In the face of persistent requests for The Stone Roses to reform it must be hard for the likes of Ian Brown to keep saying “fook off” and so after so long they could be forgiven for thinking they owe it to the fans to take the money and give it another whirl.
It is understandable that people want to see their favourite bands ride once again and for most the chance that the experience might be incredible makes it worth the risk of witnessing a dire embarrassment but the fact is we are not talking about Duran Duran or Fleetwood Mac, we’re talking about ‘alternative’ bands, the nature being they weren’t that popular in the first place so in many ways it is peculiar that these misunderstood bands are being pressed into action so many years later and that the audiences awaiting them are so massive.
When pressed on the possibility of a KYUSS reunion Josh Homme made his feelings clear.
“…if you weren’t there, well, you weren’t. That’s just the luck of the draw. I don’t feel the urge to do it for somebody who didn’t have the opportunity to see us, or just didn’t take the opportunity to see us. I’ll let other bands alter their great legacies. KYUSS has such a great history that it would be a total error. I like that nobody saw KYUSS, and that it was largely misunderstood. That sounds like a legend forming to me. I’m too proud of it to rub my dick on it.”
Of course the KYUSS reunion tour has now happened, albeit without Homme. You might say that he has little reason to hop off that high horse given that he’s gone on to find so much success with Queens of the Stone Age but his integrity is to be admired.
Back in 2002 fellow Texan rockers … And You Will Know Us by the Trail of Dead, released their excellent and highly revered third album Source, Tags & Codes, after riding the same sonic wave as the other American bands Deftones, Queens of the Stone Age and At The Drive In. Since then they’ve struggled to recreate that sublime blend of beauty and carnage, they’ve churned out steady albums and carried on playing mid-level venues but interest has undoubtedly wavered and many of the original fans have strayed. (You might note that whilst many At the Drive In fans were open minded to the first two Mars Volta albums, many have become disillusioned with their ever more absurd and ambitious efforts.)
It’s interesting to consider had … And You Will Know Us by the Trail of Dead broken up amongst the hype of that seminal album could they re-enter the fray now and jump straight to the top of the bill? Would we be waving cheques at them and proclaiming how Source, Tags & Codes… changed our lives. Maybe not, but it is an interesting thought.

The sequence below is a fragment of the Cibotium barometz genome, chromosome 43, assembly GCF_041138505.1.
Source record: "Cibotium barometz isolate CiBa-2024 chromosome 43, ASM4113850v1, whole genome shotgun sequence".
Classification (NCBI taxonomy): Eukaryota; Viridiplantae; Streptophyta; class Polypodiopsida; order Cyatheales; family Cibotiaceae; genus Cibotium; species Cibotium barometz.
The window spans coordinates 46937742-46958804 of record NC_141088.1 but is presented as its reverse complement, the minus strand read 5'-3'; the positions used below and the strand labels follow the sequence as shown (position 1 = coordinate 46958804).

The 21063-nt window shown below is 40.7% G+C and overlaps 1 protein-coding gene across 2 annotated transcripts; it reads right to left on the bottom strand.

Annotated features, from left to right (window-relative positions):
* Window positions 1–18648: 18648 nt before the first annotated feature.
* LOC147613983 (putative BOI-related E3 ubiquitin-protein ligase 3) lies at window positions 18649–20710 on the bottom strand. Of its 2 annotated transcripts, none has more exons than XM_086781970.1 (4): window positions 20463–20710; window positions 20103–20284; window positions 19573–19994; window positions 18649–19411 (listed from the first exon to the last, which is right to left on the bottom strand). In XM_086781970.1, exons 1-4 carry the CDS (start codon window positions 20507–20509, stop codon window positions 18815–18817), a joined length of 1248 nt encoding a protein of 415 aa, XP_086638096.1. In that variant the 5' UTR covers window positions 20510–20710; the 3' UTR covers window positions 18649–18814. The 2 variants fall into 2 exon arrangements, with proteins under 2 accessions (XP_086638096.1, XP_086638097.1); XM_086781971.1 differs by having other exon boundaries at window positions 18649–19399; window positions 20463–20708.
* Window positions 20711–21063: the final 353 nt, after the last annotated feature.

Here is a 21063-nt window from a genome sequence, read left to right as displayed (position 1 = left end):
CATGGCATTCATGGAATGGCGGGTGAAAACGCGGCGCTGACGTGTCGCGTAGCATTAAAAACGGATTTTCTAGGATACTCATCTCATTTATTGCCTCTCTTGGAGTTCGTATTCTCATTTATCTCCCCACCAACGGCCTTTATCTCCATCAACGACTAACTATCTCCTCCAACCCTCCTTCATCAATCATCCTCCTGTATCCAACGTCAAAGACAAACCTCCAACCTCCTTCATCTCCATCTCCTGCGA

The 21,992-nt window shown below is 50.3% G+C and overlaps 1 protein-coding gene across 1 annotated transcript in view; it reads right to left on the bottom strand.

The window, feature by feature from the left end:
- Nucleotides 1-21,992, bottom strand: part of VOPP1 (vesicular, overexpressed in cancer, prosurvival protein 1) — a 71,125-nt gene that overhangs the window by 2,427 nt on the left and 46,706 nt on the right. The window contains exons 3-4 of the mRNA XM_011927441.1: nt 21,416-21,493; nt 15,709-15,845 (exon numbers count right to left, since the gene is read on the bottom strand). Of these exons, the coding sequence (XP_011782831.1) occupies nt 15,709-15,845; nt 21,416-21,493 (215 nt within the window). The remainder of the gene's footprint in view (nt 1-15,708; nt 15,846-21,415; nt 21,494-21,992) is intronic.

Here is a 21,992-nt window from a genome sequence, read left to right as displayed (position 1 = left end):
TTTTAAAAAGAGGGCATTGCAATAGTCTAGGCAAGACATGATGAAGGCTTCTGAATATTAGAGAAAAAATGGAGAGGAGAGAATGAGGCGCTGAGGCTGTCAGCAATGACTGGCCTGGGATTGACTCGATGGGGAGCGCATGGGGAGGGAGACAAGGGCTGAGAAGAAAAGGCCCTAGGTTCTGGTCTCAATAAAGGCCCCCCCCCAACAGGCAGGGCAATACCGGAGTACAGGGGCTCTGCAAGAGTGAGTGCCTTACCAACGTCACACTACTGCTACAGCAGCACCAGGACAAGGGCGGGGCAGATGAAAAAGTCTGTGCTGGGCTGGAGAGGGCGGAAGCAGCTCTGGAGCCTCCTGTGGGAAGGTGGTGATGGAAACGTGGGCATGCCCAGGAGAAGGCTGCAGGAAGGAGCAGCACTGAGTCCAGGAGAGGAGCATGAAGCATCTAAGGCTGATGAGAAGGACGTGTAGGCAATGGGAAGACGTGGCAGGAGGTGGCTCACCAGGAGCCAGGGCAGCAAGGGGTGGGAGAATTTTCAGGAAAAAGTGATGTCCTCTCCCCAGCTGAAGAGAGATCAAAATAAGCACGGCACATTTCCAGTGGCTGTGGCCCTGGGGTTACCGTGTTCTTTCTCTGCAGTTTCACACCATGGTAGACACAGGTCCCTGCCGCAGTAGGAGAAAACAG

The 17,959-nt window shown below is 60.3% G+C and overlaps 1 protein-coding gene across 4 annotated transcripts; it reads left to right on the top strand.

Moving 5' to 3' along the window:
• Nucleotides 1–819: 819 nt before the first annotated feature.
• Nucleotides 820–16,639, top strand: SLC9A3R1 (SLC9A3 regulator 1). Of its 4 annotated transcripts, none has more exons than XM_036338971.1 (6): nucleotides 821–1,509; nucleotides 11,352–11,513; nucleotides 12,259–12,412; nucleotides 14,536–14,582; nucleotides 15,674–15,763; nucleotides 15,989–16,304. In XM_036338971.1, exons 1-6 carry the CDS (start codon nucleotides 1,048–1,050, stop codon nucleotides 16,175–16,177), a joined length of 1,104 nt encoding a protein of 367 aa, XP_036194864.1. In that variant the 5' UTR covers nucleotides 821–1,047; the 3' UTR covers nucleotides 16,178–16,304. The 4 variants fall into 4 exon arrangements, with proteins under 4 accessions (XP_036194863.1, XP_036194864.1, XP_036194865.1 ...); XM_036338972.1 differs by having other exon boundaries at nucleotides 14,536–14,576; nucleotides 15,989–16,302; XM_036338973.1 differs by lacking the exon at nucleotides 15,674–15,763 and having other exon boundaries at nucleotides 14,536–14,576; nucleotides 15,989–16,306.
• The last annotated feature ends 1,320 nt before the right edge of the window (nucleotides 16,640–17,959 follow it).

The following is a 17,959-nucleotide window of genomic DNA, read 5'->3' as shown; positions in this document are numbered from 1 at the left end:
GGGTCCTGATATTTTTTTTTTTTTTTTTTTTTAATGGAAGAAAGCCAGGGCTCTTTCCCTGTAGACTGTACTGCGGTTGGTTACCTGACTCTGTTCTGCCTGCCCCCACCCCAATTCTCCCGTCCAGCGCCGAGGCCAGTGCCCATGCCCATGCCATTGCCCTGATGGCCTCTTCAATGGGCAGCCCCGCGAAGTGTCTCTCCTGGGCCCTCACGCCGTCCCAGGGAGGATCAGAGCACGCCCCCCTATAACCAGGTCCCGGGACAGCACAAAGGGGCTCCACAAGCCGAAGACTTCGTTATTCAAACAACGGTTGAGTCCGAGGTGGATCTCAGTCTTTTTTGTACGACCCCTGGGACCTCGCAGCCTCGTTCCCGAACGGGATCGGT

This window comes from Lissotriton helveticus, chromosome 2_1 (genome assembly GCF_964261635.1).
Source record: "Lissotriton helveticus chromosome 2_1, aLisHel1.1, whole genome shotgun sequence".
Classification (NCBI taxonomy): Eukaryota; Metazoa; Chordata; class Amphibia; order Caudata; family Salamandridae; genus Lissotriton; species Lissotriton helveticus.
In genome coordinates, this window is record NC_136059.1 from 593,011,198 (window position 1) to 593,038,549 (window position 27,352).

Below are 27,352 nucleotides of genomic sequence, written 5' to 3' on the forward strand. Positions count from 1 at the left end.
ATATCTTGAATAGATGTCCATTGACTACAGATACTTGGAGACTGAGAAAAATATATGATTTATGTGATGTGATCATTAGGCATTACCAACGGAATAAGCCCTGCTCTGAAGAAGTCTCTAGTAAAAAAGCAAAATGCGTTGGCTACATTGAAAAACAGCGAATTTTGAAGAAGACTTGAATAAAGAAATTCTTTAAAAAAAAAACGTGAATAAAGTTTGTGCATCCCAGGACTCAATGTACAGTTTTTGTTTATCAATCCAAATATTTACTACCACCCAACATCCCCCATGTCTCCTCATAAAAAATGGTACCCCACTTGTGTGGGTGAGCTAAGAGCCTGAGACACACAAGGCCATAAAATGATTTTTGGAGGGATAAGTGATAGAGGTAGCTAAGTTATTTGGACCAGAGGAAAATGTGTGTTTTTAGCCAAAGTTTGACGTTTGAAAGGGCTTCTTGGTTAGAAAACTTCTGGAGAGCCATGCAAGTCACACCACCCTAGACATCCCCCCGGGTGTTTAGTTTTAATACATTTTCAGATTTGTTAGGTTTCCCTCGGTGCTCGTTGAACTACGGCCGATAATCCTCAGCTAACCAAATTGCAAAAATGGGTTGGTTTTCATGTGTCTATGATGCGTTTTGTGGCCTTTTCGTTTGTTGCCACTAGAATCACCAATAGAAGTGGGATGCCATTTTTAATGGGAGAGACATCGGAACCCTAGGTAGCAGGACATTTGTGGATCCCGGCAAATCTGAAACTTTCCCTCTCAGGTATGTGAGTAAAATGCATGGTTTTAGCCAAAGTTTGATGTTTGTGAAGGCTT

It’s been said that financially speaking, it would make more sense for a band to break up at their peak and then get back together than it would for them to stick it out. Now I’m not saying that At the Drive In’s comeback will garner as much attention as those of Pixies, Pavement or Rage Against The Machine, I don’t know whether they’ll make anywhere near the amount of money those bands made, but I do wonder what kind of venues they’ll be able to fill this time around and where they’ll feature on the festival billings.
In the last few years we’ve seen Ashcroft and McCabe put their differences behind them and steer The Verve so far from the Storm in Heaven that they resembled a dodgy cabaret band. We’ve seen Pixies kiss, make up and step over the broken guitars to play to armies of Fight Club fans and we’re about to see At The Drive In, a band about as abrasive as they come, return for an encore. One wonders how long it will be before Morrissey and Marr are seen together again or how talks to bring back Talking Heads are progressing. The shows can be good or bad, there can be tears of joy (I genuinely felt quite stirred watching Pixies perform) or despair (think Smashing Pumpkins comeback) but either way one wonders if at this rate they’ll be any legends left unaltered, anything left for us to romanticize and lament about while we listen to our old, timeless albums.
by freelance journalist Joe Marren. More of his work can be found here.